After arriving in Mumbai he found out about the war and that the Fifth Northumberland regiment is in Kandahar. He and few other officers then went to support the regiment. He is then relocated to the Berkshire regiment (the exact date isn’t known).

27th July 1880 – battle of Mainwand is over, JW is injured and thanks to his servant Murray is safely transferred to Peshawar hospital.

It’s not probable that young doctor would spent lot of time in India – he was likely transferred to some other unit. It’s safe to say that he went back to his regiment very soon.

However there is more than a year and a half long period of time when he could easily be shot in his leg. It was war after all. It took place in Afghanistan,in a harsh rocky area. These things just happen. His leg was treated and although walking could be bit harder, there were worse things to be afraid of and to think about.

Injured arm mentioned Watson himself only once. Injured leg twice. Twice did Holmes noticed Watson’s subconscious movement of his hand to his old injury:

Your hand stole towards your own old wound and a smile quivered on your lips, which showed me that the ridiculous side of this method of settling international questions had forced itself upon your mind. [RESI, CARD]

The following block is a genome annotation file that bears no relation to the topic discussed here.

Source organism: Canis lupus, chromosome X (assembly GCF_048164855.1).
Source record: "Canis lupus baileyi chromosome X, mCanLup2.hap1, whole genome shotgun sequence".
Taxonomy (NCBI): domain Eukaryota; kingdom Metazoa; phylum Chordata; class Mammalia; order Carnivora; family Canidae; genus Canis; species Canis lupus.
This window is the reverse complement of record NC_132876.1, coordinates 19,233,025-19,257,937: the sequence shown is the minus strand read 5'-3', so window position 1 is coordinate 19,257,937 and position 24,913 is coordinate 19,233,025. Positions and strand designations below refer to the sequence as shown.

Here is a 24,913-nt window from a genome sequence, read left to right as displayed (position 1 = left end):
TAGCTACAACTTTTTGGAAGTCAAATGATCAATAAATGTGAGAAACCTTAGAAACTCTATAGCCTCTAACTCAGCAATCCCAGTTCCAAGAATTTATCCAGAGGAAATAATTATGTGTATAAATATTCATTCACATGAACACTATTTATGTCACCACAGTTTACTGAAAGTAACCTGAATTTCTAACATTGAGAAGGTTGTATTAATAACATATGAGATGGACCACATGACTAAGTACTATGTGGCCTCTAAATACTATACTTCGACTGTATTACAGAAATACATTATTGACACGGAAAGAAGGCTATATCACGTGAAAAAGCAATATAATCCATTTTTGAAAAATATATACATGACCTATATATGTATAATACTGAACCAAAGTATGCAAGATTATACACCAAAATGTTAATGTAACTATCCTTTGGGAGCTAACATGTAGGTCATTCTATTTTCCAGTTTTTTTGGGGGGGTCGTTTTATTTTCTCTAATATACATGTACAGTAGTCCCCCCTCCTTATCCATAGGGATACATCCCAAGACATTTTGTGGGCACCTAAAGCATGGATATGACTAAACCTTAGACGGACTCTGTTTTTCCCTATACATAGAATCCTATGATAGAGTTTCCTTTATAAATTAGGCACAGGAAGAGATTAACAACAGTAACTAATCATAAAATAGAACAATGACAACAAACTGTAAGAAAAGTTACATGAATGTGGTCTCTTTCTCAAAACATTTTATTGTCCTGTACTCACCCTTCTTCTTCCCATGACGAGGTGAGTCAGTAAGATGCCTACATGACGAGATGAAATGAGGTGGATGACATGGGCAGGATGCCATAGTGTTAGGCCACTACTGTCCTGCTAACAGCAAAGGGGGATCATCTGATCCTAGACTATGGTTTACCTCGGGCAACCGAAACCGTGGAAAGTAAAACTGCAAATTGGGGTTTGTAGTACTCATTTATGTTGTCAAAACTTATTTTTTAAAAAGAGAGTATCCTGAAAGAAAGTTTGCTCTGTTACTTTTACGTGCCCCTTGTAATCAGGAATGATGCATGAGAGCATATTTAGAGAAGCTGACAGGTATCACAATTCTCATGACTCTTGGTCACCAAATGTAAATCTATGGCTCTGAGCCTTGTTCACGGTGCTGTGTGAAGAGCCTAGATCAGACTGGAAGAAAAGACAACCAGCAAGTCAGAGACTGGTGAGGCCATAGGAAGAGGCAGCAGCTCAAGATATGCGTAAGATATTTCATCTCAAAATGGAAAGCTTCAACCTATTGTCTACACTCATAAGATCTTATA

And that’s all.

Mention in The Adventure of the Noble Bachelor shows real reason why Watson talks about his leg injury and not about that one in his arm.

It was a few weeks before my own marriage, during the days when I was still sharing rooms with Holmes in Baker Street, that he came home from an afternoon stroll to find a letter on the table waiting for him. I had remained indoors all day, for the weather had taken a sudden turn to rain, with high autumnal winds, and the Jezail bullet which I had brought back in one of my limbs as a relic of my Afghan campaign throbbed with dull persistence.[NOBL]

Leg injury reminded itself thanks to changes of barometric pressure, very similar to how people with rheumatoid arthrosis or osteoarthrosis can feel these kinds of things. Pressure and humidity cannot be effectively used to weather forecast, as is often believed, however it is for sure undisputable. Injuries – for example damaged ligaments, which had the author of these lines can confirm it – respond in the same way. They are current even if their origin lay deep in the past.

This sadly doesn’t solve the question of Watson’s injury, however it submits another material for a thesis and opens other questions.

Is it possible that shot through the leg that ended in shoulder could cause permanent or long-lasting injury that reacts to atmospheric pressure? Or is it possible that Watson just haven’t paid that much attention to being shot into the leg, having worse problems at time of war?

As Holmes said: “The game is afoot.”

 

(17.3.2011)

Illustration by Richard Gutschmidt (1861-1926) from first german edition A Study in Scarlet (A.C.Doyle. Späte Rache. Stuttgart: Robert Lutz Verlag, 1902)

 

 

 

"Things just happen. What the hell."
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* Terry Pratchett. Hogfather